To some extent Dery's conclusions about the centerlessness of our culture are a function of where he chooses to focus his attention: at the margins, on society's leprous parts. By extrapolating from the diseased or marginal, Dery may produce a different picture from the critic or the social scientist who homes in on the putative center, but it is my belief -- admittedly based as much on temperament as on logic -- that the sort of cultural criticism that Dery practices is the more penetrating tool for getting at the health or meaning of a society. Because while it may well be that we define ourselves as a society by what we consider "normal," establishing what is normal requires first establishing what is abnormal. Without definitions of psychopathologies there could be no meaningful definition of what it means to have a normal psychology. When we lose a sense of what's abormal, walls fall and paradigms shift.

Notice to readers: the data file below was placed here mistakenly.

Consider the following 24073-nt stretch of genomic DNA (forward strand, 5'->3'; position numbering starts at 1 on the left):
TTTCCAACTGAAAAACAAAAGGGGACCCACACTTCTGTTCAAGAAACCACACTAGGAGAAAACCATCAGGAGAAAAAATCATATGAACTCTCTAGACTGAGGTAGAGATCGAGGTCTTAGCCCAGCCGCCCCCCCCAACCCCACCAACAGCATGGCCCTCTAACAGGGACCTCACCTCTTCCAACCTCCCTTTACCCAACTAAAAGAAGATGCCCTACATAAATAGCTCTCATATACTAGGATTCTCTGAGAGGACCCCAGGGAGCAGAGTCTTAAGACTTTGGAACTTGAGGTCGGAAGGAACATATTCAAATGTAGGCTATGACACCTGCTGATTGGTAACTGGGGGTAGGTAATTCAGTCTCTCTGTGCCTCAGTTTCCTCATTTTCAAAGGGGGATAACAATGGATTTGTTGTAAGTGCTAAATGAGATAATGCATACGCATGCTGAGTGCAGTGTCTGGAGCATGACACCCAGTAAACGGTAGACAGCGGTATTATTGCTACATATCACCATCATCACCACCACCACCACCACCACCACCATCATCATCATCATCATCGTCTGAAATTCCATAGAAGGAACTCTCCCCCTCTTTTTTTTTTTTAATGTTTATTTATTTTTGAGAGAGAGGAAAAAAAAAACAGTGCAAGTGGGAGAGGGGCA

Trey Parker, a co-creator of South Park, expresses this crudely when he says, in talking of his show's comic aesthetic, "As soon as we advance into beings evolved enough to speak freely about farts and barf and anuses, this stuff won't be funny anymore and we'll move on to higher-minded topics. Until then, we're just capitalizing on America's immaturity." This is Bill Bennett turned inside out: real civilization will not arrive until we let the stuff that we've been keeping under wraps out. In truth, Parker and Bennett are saying the same thing: our culture has become so outré that what's in and what's out are commingling. The margins and the center are indistinguishable. And this is radically changing our self-definition as a culture and a society.